When New York voters cast their ballots in the city’s primary elections this year, they’ll have the option of ranking five candidates instead of choosing just one. It’s called ranked-choice voting, and its advocates say it promises to improve democracy as we know it.
In a traditional voting system, voters select just one candidate. With ranked-choice voting, they rank candidates in order of preference.
With a traditional ballot, all the votes are added up, and the candidate with the most votes wins, even if that candidate did not win a majority of votes. (This system is sometimes called “plurality voting.”)
With the ranked-choice ballot, if none of the candidates receives a majority of first-choice votes, the last-place candidate is eliminated, and her votes are distributed to her voters’ second-choice candidates. The process repeats until one of the candidates collects more than half the votes.
Ranked-choice voting is more complicated — and possibly more confusing — than plurality voting, so why bother? To see what the fuss is about, we can start by imagining an electorate made up of 200 voters.
Voters are positioned based on their preferences for political candidates. On matters of policy, voters nearer to the left like liberal candidates, while those toward the right prefer conservatives. When it comes to style, voters toward the top like brash candidates, while those toward the bottom prefer candidates who are measured.
In this imaginary electorate, voters are spread evenly across the political spectrum, but in real life, they might not be. A more moderate electorate, for instance, would cluster around the middle.
What’s more, real-life voters evaluate candidates on the basis of more than just two qualities, and they may not even be fully conscious of the factors upon which they base their votes. But for simplicity’s sake, voters in this imaginary electorate always prefer candidates who are closer to them.
In this three-candidate race, if plurality voting is used, Carol Lavender wins even though most voters did not prefer her. Bob Green and Alice Orange are both conservative and compete for similar voters, ensuring their mutual defeat.
In a ranked-choice system, however, Green is eliminated after the first round, and his voters’ second preferences are allotted to the remaining candidates. In the second round, Orange earns a majority of support and wins.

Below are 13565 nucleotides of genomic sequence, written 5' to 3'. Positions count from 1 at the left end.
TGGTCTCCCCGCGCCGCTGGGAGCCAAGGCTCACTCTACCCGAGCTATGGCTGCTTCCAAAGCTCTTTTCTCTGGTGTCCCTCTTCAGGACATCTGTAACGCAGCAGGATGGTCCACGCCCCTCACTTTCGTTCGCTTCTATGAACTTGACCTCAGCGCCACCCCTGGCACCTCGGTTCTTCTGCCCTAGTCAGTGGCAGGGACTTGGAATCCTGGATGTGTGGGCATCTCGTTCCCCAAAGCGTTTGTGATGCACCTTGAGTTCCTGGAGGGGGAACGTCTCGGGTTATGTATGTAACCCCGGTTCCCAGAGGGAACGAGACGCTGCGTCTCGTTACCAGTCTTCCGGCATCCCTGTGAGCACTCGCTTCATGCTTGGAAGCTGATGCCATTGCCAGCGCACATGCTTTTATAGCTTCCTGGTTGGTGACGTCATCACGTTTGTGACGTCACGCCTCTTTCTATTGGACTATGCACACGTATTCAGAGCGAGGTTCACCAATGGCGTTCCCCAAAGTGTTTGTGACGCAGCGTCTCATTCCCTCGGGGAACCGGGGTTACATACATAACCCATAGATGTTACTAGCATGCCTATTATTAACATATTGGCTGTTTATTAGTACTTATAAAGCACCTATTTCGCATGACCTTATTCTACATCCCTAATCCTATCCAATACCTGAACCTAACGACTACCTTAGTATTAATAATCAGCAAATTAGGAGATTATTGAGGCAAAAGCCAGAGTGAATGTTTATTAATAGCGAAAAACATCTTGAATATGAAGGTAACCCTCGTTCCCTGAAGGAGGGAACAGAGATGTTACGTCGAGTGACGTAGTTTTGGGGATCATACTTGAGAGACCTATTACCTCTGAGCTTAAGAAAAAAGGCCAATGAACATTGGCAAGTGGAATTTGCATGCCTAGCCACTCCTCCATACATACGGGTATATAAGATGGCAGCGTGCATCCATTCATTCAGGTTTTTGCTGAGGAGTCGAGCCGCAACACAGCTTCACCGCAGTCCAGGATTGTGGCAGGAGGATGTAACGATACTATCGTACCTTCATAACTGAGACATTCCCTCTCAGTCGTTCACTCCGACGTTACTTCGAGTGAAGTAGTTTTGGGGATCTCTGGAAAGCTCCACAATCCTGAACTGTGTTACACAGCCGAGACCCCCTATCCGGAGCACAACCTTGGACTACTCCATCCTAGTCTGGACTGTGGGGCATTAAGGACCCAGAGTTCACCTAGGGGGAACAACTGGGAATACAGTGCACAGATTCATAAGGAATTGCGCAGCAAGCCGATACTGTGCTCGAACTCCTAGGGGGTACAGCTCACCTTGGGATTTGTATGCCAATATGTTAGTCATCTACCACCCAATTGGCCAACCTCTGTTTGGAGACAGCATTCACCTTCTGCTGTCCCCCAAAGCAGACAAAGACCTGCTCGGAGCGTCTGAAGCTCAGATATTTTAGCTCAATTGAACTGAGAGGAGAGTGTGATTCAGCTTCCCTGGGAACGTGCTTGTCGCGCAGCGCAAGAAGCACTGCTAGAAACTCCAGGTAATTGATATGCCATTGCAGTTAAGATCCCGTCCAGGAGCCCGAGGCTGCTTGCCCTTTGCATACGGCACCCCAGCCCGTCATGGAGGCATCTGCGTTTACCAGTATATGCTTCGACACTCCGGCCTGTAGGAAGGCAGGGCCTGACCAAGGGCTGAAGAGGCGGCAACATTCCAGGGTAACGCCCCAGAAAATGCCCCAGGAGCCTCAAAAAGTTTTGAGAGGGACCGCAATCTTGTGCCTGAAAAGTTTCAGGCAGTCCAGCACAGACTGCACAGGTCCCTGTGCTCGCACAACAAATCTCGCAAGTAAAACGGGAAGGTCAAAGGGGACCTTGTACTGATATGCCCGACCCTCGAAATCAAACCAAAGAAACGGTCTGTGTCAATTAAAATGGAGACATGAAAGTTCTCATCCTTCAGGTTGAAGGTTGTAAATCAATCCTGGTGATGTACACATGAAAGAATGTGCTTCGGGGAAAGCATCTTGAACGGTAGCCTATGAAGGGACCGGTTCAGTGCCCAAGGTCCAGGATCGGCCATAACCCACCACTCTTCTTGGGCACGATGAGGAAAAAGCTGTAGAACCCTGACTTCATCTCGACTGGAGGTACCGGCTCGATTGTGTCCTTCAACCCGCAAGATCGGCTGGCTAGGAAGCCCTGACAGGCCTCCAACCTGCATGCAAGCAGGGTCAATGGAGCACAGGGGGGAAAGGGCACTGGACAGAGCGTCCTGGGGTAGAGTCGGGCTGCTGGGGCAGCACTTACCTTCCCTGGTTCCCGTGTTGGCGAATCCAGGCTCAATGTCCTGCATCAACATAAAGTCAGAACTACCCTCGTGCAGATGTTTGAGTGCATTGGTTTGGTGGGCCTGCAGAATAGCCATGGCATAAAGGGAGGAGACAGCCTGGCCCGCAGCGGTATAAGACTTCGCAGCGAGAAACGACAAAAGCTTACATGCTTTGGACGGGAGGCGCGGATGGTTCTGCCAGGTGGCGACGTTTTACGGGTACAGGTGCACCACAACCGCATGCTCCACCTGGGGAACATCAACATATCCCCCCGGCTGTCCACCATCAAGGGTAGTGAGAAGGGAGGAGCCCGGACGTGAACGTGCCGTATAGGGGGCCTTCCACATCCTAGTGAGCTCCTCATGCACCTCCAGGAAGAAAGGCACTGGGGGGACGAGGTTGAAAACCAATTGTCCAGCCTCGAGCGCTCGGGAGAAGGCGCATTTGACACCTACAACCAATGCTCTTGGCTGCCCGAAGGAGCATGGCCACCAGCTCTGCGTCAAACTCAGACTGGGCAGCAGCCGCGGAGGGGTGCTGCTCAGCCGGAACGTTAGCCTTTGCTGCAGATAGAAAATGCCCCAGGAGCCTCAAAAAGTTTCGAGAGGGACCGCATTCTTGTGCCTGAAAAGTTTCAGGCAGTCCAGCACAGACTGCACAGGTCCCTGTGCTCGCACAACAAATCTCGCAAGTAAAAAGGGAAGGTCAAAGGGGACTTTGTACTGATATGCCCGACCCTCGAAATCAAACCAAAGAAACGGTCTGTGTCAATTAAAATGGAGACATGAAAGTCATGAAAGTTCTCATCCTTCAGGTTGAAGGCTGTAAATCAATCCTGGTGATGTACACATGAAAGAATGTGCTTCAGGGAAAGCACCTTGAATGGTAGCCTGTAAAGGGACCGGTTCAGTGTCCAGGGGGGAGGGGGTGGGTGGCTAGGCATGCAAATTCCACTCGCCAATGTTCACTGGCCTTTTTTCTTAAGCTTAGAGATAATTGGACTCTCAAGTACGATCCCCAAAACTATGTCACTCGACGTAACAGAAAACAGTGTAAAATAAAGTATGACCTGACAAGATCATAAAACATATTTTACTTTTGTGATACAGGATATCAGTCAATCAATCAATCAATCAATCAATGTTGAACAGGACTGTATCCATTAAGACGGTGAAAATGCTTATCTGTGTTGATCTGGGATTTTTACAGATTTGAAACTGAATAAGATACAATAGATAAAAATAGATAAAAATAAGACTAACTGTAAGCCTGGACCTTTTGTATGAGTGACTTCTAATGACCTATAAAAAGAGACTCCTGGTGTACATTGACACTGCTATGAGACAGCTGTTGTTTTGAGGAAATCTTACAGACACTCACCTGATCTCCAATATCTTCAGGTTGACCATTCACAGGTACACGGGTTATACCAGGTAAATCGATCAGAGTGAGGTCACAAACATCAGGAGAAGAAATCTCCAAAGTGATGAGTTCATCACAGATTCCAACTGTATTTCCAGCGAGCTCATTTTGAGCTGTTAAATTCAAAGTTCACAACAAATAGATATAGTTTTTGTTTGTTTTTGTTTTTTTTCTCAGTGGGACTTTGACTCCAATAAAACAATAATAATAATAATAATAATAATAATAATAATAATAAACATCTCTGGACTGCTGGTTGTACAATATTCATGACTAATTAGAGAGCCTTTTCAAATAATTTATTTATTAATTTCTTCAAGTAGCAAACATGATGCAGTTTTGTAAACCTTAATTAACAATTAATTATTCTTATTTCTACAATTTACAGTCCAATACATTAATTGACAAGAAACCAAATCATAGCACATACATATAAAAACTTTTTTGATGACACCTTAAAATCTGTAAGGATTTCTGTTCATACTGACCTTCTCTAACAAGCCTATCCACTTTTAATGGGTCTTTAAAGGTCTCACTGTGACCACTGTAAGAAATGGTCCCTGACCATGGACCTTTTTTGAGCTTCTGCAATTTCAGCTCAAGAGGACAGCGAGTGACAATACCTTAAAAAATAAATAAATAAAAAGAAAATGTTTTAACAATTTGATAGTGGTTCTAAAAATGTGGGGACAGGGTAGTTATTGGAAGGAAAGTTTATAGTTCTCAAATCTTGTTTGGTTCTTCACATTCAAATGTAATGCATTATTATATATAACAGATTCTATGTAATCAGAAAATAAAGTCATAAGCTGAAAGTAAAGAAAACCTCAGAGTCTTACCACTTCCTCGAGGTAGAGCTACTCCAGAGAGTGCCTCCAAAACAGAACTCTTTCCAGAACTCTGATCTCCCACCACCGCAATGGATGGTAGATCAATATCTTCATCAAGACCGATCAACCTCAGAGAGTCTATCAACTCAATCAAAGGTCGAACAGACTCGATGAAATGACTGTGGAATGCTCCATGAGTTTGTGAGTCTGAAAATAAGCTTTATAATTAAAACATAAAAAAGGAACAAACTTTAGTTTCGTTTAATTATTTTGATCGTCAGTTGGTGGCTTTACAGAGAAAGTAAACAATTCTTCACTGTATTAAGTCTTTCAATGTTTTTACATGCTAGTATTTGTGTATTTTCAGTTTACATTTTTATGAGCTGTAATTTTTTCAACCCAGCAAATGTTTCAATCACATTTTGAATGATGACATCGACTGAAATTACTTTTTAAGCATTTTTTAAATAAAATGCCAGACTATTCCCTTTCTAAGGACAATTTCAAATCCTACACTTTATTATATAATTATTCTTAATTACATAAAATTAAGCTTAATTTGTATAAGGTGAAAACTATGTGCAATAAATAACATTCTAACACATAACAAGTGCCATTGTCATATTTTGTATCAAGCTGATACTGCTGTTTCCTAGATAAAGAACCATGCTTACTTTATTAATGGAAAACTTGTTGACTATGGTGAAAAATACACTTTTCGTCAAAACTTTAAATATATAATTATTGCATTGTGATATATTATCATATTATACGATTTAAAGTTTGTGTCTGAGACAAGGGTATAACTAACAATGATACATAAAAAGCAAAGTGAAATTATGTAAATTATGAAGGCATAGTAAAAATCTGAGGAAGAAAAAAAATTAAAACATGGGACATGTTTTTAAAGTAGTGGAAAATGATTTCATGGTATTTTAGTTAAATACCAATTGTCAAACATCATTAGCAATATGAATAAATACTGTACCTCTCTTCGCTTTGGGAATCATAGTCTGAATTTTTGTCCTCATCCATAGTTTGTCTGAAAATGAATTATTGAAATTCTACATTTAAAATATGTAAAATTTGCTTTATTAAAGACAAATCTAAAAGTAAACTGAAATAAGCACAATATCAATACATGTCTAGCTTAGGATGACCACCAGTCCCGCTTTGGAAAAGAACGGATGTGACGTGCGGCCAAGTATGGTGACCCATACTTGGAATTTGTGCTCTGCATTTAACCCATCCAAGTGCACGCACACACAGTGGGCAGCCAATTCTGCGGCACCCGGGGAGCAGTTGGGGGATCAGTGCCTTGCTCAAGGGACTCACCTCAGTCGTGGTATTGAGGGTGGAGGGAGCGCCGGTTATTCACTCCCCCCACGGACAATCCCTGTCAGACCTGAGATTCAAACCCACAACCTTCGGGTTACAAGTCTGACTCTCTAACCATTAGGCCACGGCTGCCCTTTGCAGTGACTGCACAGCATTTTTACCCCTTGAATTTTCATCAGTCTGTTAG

The voters who preferred Green are not thrilled, but they are happier settling for the other conservative, Orange, than they would have been with the liberal, Lavender.
“Ranked-choice voting is great at finding the majority-preferred winner,” said Deb Otis, researcher at FairVote, a nonpartisan organization that advocates for electoral changes such as ranked-choice voting.
Research also suggests that ranked-choice voting encourages more candidates, especially women and people of color, to enter races in the first place. Ranked-choice advocates say would-be candidates don’t have to worry about becoming “spoilers,” peeling off voters from a similar candidate who has more support.
Notice how, in the plurality system, Green acts as a spoiler by attracting more voters who would have preferred Orange over Lavender than vice versa. In such a system, Green may choose not to run at all. But in the ranked-choice system, Green no longer undercuts Orange’s victory.
“Right now, candidates are often discouraged from even entering the race. They are told if you run, you might siphon the votes away from this other candidate who you mostly agree with,” Otis said.
Ranked-choice voting can accommodate more than three candidates. (Thirteen candidates qualified for the ballot in New York’s Democratic mayoral primary.) Below, you can drag the candidates to get a feel for the dynamics of ranked-choice voting. Can you guess who will win the election after the first round of voting?
Ranked-choice voting is not without its detractors. Critics say it delays outcomes and confuses voters. In November, following the opposition of Gov. Charlie Baker (R), Massachusetts voters rejected a referendum that would have instituted ranked-choice voting in the state.
“At a time when we need to be promoting turnout and making it easier for voters to cast their ballots, we worry that [ranked-choice voting] will add an additional layer of complication for both voters and election officials, while potentially delaying results and increasing the cost of elections,” Baker and Lt. Gov. Karyn Polito (R) said in a statement.
Voters who have participated in ranked-choice elections tend to say they understood the process, according to exit polls compiled by FairVote.
Sometimes, as in last year’s U.S. Senate race in Maine, a ranked-choice election is identical to a plurality election because the winning candidate secures a majority of first-choice votes. This is unlikely to happen in the New York Democratic mayoral primary, however, because there are many competitive candidates. As a result, it could take weeks to determine the winner.
Critics of ranked-choice voting also point out that some voters may not pick anyone beyond their first choice, possibly leaving their voices unheard in the final result. Other voters may not be counted in the final round because of “ballot exhaustion,” in which all of their preferred candidates are eliminated before a winner is chosen.
San Francisco has used ranked-choice voting since 2004. Maine became the first state to use it in 2018, and Alaska voters adopted ranked-choice voting in a 2020 ballot initiative.
In May, Virginia Republicans picked former private-equity firm executive Glenn Youngkin in a ranked-choice convention that whittled down the field from seven contenders. The state may be poised to see more ranked-choice elections in the future; in April, the Virginia legislature passed a law that lets municipalities use ranked-choice voting in local elections.